The Funko Addiction
STORY AND PHOTOS BY: GRESTER CELIS-ACOSTA
Some people are addicted to cigarettes, others to weed or alcohol, mine is collecting Funko Pops.
Funko Pops, for those of you who don’t know, are these little three to four-inch figures that often depict a pop culture character like Batman, Spiderman or Kurt Cobain.
My addiction to these little pieces of plastic all began in late October of 2016, when my girlfriend and I attended Los Angeles Comic Con.
Inferior to San Diego Comic Con, in terms of size and attendees, I enjoyed my weekend. I saw the great comic book legend Stan Lee, attended several panels, which included Mike Coulter, who plays the Marvel’s superhero Luke Cage and saw Batman himself, Kevin Conroy (sorry Christian Bale and Ben Affleck).
Aside from all the celebrities and hour-long panels, the rest of the time was spent walking around the show floor. The show floor was as you would expect, full of people, but among the sea of nerds, there were booths that sold comic books, art and of course collectible figures. Funko Pops being among those expensive pieces of plastic.
My girlfriend and I were amazed by the amount of Funko Pops there were and the different characters they covered. I swear it felt like I could find all of my favorite superheroes in like 20 different variants (I’m looking at you Batman).
My girlfriend eventually bought a couple of them, while I purchased one from the Hot Topic booth.
We were pleased with our purchases and showed off our new figures from the comfort of our bedrooms. But little did we know that these purchases would soon multiply.
About a week or two after L.A. Comic Con, my girlfriend and I sat at the kitchen table after dinner and started to browse the never endless Funko Pop gallery that is on Amazon. Oh, were we fools. While scrolling through each page our eyes gleamed with every passing pop, as we discovered new figure after new figure.
We discovered that there was a Notorious BIG pop, three versions of Michael Jackson, Elvis Presley and the endless collection that is Game of Thrones.
We wanted them all, so we began to buy pops and it became our little hobby of sorts.
Within about three months my small collection grew and soon I needed space to put them all, so I then decided to place shelves along one of my bedroom walls.
I bought pops that ranged from superheroes, Game of Thrones characters, to video game characters.
Knowing that I couldn’t collect them all, I started to minimize my collection by focusing on exclusive figures, but boy let me tell you was I wrong. The number of exclusive figures was long and most of them were pricey.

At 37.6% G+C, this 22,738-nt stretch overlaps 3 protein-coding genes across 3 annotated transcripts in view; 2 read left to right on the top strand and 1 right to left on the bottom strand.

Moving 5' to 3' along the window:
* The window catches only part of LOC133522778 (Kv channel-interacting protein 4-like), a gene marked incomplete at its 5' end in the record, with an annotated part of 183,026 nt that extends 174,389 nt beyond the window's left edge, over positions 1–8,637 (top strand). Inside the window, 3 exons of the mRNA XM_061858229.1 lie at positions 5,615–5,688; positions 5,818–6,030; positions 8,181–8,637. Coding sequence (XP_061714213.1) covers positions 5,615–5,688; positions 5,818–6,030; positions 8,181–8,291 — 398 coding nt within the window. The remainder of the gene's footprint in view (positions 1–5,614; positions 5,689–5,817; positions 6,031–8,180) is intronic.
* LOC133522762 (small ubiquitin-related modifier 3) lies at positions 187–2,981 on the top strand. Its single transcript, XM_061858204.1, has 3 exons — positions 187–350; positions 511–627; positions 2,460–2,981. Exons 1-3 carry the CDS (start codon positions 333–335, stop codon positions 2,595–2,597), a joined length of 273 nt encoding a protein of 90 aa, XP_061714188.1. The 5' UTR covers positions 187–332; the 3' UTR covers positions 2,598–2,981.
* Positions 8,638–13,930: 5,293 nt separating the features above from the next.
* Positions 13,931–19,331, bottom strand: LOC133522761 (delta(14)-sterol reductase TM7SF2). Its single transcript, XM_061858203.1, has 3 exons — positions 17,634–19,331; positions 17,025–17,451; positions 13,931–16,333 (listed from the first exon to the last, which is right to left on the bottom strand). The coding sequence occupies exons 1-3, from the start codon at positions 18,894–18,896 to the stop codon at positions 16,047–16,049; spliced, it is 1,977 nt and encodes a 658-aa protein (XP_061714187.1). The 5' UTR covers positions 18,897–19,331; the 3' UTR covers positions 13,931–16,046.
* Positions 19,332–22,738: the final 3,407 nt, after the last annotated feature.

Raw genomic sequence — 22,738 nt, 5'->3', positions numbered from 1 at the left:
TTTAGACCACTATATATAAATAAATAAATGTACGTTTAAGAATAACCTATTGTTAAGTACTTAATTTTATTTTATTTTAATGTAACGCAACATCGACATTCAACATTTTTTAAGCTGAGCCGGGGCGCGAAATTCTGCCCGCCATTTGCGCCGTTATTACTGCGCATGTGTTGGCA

But as any collector, you don’t buy the old exclusives. You buy the new upcoming ones because the old tend to go for several hundred dollars.
So, I proceeded to continue on my quest to have an awesome collection.
One of the biggest events every year is San Diego Comic Con and every year Funko unveils a line of over 50 new figures exclusive to the con. In past, Funko has sold metallic variants of popular Disney characters like Mr. Incredible and Sulley. These figures often tend to be on the very expensive side in the second-hand market aka eBay. I did not attend the convention, I did however, attend a Funko Pop-up shop that opens during SDCC; outside of the convention.
At this pop-up shop, Funko sold exclusive figures that a person could only get at the shop. On top of that number of attendees were limited to 400-500 people a day for three days.
While originally not planning to attend, I decided last minute to go mainly because Funko was going to be selling an exclusive Daffy Duck figure that was limited to about 2000 pieces. I had to get my hands on it.
Now this trip was very tedious because I was not able to get in the first day, but had guaranteed access the second day. With very little money I could not afford to get a hotel room in San Diego, so I had to drive back to back days from Los Angeles to SD. That was a real pain in the ass, I gave up several hours of valuable sleep; however, on the positive side it was summer, so I had no classes.
All in all, I was able to get the Daffy, along with three others; Pete Puma from Looney Tunes, a green furry Scooby Doo and a neon green Marvin the Martian (don’t ask me why they were green, I have no idea).
I was very happy with my purchase and ecstatic that I did not have to pay second-hand market price for it because one thing that sucks about being a Funko Pop collector are the “flippers.”
“Flippers” in the Funko Pop community are people that do not care about collecting instead their focus is on buying as many of the rare exclusive figures and reselling them on eBay for outrageous prices.
For example, the Daffy that I was able to purchase at the pop-up shop was $15 retail, but “flipper price” ranged from $150-$200 at the initial release. Now it’s about $90-$120 depending on the seller.
This is the one drawback to collecting anything whether it be shoes, cars or even little pieces of plastic.
Getting around “flippers” has been fairly easy since I've been able to pay retail price for about 90 to 95 percent of my collection.
At this point of my collecting quest, I have about 160 Funko Pops. I’m happy with my collection, I look at it as any other hobby.
Now while for some people it may seem as though I have an insane collection, some people have far bigger collections. I have seen people that have dedicated rooms to just their figures. It’s insane.
My Funko Pop collecting has dwindled since I have only purchased about three figures over the past three months. I don’t expect to ever have a room dedicated to these plastic things, plus selling or trading is always a way to minimize my collection.
Who knows if Funko Pops will grow out of style, but for now the craze is still on and the hunt for these figures does not seem to end anytime soon.